“This program is special to me and all of us as we all sought for a way to attend college and realize our dreams. Our journey together brought us close in friendships and support for Claflin and other students who come behind us,” Heslop said. Working with Harris, donors Montrose Myers, Laverne Campbell, and a host of other “PTC villagers,” Heslop and his friends remain active mentors sharing their time, talents, experience and financial support to this program. Currently, there are 102 students enrolled in the program. 

A passion for science

Heslop committed himself to research experiences at Claflin, Stanford University and MUSC. In 2015, he took first place and the Black Apollo Science Award for his undergraduate research at the 15th annual Dr. Ernest E. Just Science Symposium at MUSC. 

His work caught the eye of many, and he was invited by Cynthia Wright, Ph.D., associate dean for admissions and career development in the College of Graduate Studies to participate in their annual Summer Undergraduate Research Program (SURP). SURP is a 10-week research and education-based program to enhance research skills and introduce undergraduate students to careers in biomedical research. Heslop was a student research intern working consecutive summers in the labs of John Lemasters, M.D., Ph.D., the GlaxoSmithKline Distinguished Endowed Chair; and Eduardo Maldonado, D.V.M., Ph.D., associate professor, Department of Drug Discovery and Pharmaceutical Sciences.

Heslop was introduced to mitochondrial research, investigating the pharmacologic inhibition of the voltage dependent anion channel (VDAC) and searching for novel compounds with the potential to be developed as anticancer drugs. In 2017, he was invited to continue his research passion at MUSC.

Pat Woster 
Dr. Patrick Woster

For his thesis work and under Maldonado’s direct guidance, Heslop focused on the role of the mitochondrial channel as a potential aide in treating cancer. He successfully conducted his Ph.D. dissertation defense on March 8. 

“As a graduate student, you’re training to get a broad understanding of research with the idea of one day becoming a principal investigator. Eventually you learn to become more independent and bold – taking ownership of your project and doing everything to keep the project moving forward while managing priorities. I’m so glad that MUSC’s environment encourages a collaborative spirit. I felt free to go directly to others and discuss my project and needs,” said Heslop.

In particular, Heslop enjoyed positive collaborative experiences with Patrick Woster, Ph.D., professor and the SmartState® Endowed Chair in Drug Discovery. Heslop worked closely with Woster and his team, learning to identify compounds that bind to the VDAC channel and screening them in tumor cells. He also worked alongside other leading experts at MUSC, including Yuri Peterson, Ph.D.; Pieter Berger, Ph.D.; Stephen Duncan, Ph.D.; and Amandine Rovini, Ph.D.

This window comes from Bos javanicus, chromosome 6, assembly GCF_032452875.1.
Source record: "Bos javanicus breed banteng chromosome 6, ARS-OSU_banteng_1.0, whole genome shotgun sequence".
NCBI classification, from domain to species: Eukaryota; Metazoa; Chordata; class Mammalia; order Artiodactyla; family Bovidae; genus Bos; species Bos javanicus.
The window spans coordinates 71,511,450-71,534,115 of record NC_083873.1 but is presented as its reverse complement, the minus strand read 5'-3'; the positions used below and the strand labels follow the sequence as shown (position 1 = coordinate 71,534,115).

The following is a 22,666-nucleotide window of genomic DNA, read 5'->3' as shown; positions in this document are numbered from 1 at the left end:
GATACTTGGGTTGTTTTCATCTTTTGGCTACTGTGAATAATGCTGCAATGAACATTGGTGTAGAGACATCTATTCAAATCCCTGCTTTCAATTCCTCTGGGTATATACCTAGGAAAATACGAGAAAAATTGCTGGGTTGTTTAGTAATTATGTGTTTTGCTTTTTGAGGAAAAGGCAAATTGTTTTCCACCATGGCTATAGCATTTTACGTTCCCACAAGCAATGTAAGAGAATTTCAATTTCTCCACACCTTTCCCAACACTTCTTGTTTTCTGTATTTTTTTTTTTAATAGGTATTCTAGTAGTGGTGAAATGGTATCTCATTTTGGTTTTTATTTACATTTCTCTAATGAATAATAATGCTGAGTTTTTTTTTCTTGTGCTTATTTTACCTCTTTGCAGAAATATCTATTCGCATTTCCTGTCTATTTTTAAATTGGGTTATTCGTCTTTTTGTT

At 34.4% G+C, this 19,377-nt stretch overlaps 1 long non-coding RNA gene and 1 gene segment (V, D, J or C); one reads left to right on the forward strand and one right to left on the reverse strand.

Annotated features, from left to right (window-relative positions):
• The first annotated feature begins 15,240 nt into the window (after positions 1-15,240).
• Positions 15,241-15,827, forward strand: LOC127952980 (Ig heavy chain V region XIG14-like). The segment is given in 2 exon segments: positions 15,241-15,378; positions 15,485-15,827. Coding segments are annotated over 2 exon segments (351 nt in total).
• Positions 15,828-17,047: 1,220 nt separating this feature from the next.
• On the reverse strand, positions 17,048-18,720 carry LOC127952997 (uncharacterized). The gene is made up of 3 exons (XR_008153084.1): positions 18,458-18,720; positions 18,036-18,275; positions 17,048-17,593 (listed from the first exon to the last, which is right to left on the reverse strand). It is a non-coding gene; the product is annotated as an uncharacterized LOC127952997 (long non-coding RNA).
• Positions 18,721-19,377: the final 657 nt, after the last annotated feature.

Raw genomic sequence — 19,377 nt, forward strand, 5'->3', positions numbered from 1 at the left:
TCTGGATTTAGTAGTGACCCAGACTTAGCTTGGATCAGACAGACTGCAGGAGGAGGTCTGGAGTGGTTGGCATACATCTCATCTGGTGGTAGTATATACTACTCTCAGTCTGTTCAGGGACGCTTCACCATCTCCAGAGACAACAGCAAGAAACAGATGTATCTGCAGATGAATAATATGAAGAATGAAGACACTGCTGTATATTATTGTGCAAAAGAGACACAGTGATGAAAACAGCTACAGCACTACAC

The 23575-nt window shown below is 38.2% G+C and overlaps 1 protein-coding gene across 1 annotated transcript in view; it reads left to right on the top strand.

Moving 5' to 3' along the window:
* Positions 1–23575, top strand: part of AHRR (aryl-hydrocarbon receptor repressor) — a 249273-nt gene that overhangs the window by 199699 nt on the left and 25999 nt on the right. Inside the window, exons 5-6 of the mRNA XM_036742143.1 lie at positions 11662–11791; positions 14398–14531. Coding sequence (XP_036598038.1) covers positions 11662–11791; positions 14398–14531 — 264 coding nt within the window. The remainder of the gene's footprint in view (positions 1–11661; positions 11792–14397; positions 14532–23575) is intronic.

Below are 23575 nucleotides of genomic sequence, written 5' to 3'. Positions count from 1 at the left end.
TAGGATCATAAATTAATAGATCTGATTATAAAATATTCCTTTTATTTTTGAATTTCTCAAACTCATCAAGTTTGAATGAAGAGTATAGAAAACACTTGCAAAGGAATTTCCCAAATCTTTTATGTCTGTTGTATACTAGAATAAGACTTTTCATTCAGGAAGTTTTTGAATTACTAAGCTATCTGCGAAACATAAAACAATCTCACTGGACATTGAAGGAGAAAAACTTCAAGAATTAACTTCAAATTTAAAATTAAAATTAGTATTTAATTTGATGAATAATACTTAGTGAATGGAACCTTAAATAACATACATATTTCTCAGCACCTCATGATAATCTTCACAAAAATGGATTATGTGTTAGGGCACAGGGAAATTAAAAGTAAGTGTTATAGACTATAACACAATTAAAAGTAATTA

“In our lab, collaboration is key. It’s good for us and good for the students to learn how drugs are discovered and optimized. Kareem’s research is unique, as it offers a new approach to treating a very difficult cancer. The skillset Kareem takes with him is very important,” said Woster.

Aside from managing research, Heslop stayed busy writing grants, publishing his work, conducting research presentations at local and national conferences, and staying active as a speaker, mentor and teacher. 

In February, he presented his research and received the 2022 Student Bioenergetics Award by the Bioenergetics, Mitochondria and Metabolism subgroup of the Biophysical Society. 

What’s next for Heslop?

After graduation, Heslop will begin a post-doctoral position at Genentech in San Francisco, California. Part of the Roche Group, Genentech is a leading biotech company that is focused on the discovery, development, manufacturing and commercialization of medicines to treat patients with life-threatening conditions. He chose something that gave him options – to work as an international professional scientist in a thriving research environment or continue to work in academic research. 

Perhaps one of his mentors said it best.

“Kareem’s journey at MUSC has been unique. I’ve worked with many graduate students over the years and would easily rank Kareem among the top 5% or even better. He’s been one of our best students,” Woster said. 

Heslop was humbled by Woster’s glowing praise. “I’m always grateful for my path and motivation as well as the people who helped me along the way,” said Heslop. “Getting to this part in my life when my parents can see that I’m on a trajectory to do something good is a gift that I want to give them, especially at this time of their lives. It’s a reward we all share. I know both sides of my family are proud of me. This achievement is very personal to me. The idea that they took a chance years ago to take care of a little boy and gave him opportunities is a gift. It went far beyond what they or I could ever imagine.”